Bayon et al.  assessed the accuracy of the solution resulting from their OpenFOAM and FLOW-3D models with experimental and published data. They compared the 3D swirling turbulent flow details of the jump with an incoming Froude number of 6.0. Their numerical results show that while OpenFOAM can better reproduce the structure of the jump, the strength of FLOW-3D model lies in its ability to better model the interaction between the supercritical and subcritical flow along with the derived variables. Both the models could nor reproduce the physics of flow in the roller region, where flow swirling occurs. Castillo et al.  modeled free and submerged jumps (Froude numbers of 2.69 and 1.80) downstream of the sluice gate using ANSYS CFX, FLOW-3D, and OpenFOAM by comparing the model results with their experimental data. The chosen turbulence closure model, k-ε was common for the three codes. In ANSYS CFX and OpenFOAM, the air and water were solved as a homogeneous model, and in FLOW-3D, the free surface was modeled with a simplified Volume of Fluid technique. The results indicate that the reliability of the models depends on the flow variable of interest and the location of the chosen cross-section within the jump. All three models could not reproduce the experimental observations in the recirculation area of the jump. The authors concluded that the k-ε turbulence model is not appropriate for solving flows with jumps, and they recommended using other turbulence models like k-ω.
Romagnoli et al.  modeled the hydraulic jump created by a sluice gate by solving the RANS equations with interFOAM solver. Their numerical values for the streamwise velocity and turbulent energy are close to the experimental data. Martins et al.  simulated both using OpenFOAM and experimentally, hydraulic jump in a gully located in a rectangular channel. Their focus was to analyze the structural part of the gully, as the standard drainage models use simplified models. The results provide a complete three-dimensional insight into the hydraulic behavior of the flow inside the gully. Lopes et al.  investigated the ability of OpenFOAM to reproducing drainage efficiency of a continuous transverse gully with a grate, across a combination of 40 varying flow rates and slopes. The validation of the numerical results was accomplished by running the model to experimental real-scale data sets. The close agreement of the results showed the promise of the CFD model to act as an alternative to costly experimental investigations.
Egea  experimentally and numerically investigated submerged type hydraulic jumps and the associated turbulence coupled with air entrainment. The RANS equations were closed using the k-e turbulence model using OpenFOAM. The InterFoam numerical solver was used for solving the equations. This solver uses a single set of Navier-Stokes equations for the two fluids independently for water and air, and additional equations required to simulate free-surface where the velocity is shared by both the phases. After initializing the required flow and model parameters, the solver first calculated the time step is calculated based on Courant condition, and the adaptive time control technique implemented. At any time step, the fraction equation is first solved to guarantee the smoothness of the air-water interface. The mass flux and the density of the cells are obtained for the given time step. With this information, the momentum equation is solved to yield the velocity profiles. The solution is then advanced to the next time step until the desired time level is reached. The CFD model results indicate that the downstream bed velocity peak, in terms of magnitude, at specific locations, is well predicted. However, the model could not accurately simulate the spatial dissipation of the bed velocity peak and surface velocity components.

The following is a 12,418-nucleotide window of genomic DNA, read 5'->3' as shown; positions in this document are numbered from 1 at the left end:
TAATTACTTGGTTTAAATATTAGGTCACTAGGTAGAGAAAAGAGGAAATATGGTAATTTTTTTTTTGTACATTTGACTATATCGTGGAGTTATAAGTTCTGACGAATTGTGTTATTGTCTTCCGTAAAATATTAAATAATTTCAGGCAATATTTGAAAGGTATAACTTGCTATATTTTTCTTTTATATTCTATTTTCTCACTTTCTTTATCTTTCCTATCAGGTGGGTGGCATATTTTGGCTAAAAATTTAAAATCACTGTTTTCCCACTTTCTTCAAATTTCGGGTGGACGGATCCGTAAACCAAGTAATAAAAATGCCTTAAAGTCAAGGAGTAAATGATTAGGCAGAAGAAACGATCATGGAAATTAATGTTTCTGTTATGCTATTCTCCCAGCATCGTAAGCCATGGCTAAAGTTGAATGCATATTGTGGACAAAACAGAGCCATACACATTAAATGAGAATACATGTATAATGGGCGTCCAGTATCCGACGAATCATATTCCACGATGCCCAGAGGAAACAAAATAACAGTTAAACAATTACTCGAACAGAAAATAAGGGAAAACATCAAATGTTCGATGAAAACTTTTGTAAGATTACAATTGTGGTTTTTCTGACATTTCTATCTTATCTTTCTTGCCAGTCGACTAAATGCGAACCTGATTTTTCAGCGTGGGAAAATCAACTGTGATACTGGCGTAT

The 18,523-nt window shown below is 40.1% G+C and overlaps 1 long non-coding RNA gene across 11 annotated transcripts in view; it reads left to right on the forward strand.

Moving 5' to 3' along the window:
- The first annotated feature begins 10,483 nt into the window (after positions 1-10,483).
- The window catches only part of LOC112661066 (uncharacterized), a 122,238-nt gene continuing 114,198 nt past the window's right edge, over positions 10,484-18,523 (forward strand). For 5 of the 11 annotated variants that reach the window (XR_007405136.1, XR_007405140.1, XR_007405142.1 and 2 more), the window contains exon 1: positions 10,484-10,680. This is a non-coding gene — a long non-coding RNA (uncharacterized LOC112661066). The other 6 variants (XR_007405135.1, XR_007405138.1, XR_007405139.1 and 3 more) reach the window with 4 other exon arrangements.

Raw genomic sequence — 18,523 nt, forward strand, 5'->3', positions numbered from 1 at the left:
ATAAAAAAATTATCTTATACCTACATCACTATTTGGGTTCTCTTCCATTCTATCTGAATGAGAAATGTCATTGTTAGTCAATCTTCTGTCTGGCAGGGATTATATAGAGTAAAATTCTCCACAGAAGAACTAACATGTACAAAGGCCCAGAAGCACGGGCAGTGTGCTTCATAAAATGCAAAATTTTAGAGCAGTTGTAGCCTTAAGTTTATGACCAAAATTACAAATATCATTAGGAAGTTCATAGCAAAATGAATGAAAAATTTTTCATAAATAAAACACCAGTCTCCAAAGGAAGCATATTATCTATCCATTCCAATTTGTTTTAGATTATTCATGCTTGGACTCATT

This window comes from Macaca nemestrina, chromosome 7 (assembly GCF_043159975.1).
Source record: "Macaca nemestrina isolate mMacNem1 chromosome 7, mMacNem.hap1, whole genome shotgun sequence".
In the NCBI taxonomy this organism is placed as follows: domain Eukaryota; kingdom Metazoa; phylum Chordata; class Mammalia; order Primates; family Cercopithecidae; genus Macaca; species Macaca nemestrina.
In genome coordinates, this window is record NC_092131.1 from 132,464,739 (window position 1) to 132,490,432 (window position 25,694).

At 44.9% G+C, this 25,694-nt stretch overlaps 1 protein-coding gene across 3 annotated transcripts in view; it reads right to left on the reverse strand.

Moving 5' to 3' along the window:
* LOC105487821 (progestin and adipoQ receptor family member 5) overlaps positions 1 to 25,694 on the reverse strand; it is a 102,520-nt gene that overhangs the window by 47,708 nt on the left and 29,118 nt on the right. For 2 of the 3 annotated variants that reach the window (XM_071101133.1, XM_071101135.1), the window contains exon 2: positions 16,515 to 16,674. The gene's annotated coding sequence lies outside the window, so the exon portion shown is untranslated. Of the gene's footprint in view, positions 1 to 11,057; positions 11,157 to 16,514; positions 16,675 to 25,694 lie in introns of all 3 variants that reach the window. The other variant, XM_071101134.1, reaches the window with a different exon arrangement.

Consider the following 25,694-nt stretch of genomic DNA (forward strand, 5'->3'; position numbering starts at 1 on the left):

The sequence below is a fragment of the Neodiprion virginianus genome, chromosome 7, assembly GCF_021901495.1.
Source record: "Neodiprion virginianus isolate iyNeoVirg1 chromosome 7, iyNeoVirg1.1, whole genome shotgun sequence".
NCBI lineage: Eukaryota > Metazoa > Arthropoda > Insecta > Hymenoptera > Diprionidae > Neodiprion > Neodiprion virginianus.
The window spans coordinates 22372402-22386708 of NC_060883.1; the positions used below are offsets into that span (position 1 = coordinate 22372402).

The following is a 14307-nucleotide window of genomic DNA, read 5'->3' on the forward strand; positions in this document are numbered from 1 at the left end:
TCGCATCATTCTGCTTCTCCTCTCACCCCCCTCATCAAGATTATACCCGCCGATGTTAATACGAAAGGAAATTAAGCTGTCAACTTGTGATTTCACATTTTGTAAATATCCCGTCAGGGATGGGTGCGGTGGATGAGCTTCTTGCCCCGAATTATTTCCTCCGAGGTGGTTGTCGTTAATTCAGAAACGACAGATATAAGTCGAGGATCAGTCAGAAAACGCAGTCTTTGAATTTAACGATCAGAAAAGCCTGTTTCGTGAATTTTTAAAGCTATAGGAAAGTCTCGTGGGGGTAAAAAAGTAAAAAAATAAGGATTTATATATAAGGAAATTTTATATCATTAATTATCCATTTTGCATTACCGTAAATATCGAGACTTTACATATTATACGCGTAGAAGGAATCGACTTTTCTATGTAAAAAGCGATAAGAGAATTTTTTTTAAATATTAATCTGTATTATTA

Other investigators who have used OpenFOAM for hydraulic applications include the works of Teuber et al.  who modeled flow over a two-dimensional ground sill. They tested different RANS and LES simulations and compared the numerical results with analytical and experimental data. Kramer et al.  studied the fundamental physics of a two-dimensional, flat plate at low Froude numbers by performing nonlinear numerical simulations. The results were compared with a linearized potential-flow model in order to determine the effects of nonlinearity and wave breaking. Beg et al.  used OpenFOAM to study the effect of manhole surcharge on storm drain manhole head loss coefficients and manhole-gully discharge coefficients. The CFD model results were compared with discharge and water depth data at the manhole and the ADV velocity data at the gully, measured from the physical model. They used the interFoam solver to track the free surface or interface location between two fluids. The RANS equations were solved, and turbulence phenomena were simulated using the Standard k-ε model and RNG k-ε model to replicate the turbulence condition at the gully and manhole respectively. Schulze and Thorenz  reviewed the strengths and weaknesses of OpenFOAM for hydraulic applications. They reviewed the functionalities and capabilities of the software for hydraulic engineering applications, including a short description of the meshing process, the numerics of the solver as well as a short overview of the applicability and the limitations of the interFoam solver. They underscored the importance of grid quality and chosen discretization, as crucial parameters that affect the accuracy of the results. Small grid size can enable capturing minor bubbles or droplets. In the absence of appropriate mesh size, the software cannot model air entrainment or bubble transport and detrainment, which are encountered in some hydraulic applications. Higuera et al.  validated the ability of OpenFOAM to simulate multiple physical processes. These processes include three-dimensional dynamic pressure induced by a solitary wave on a vertical structure, transient wave group, rip current on a barred beach and run up on a conical island.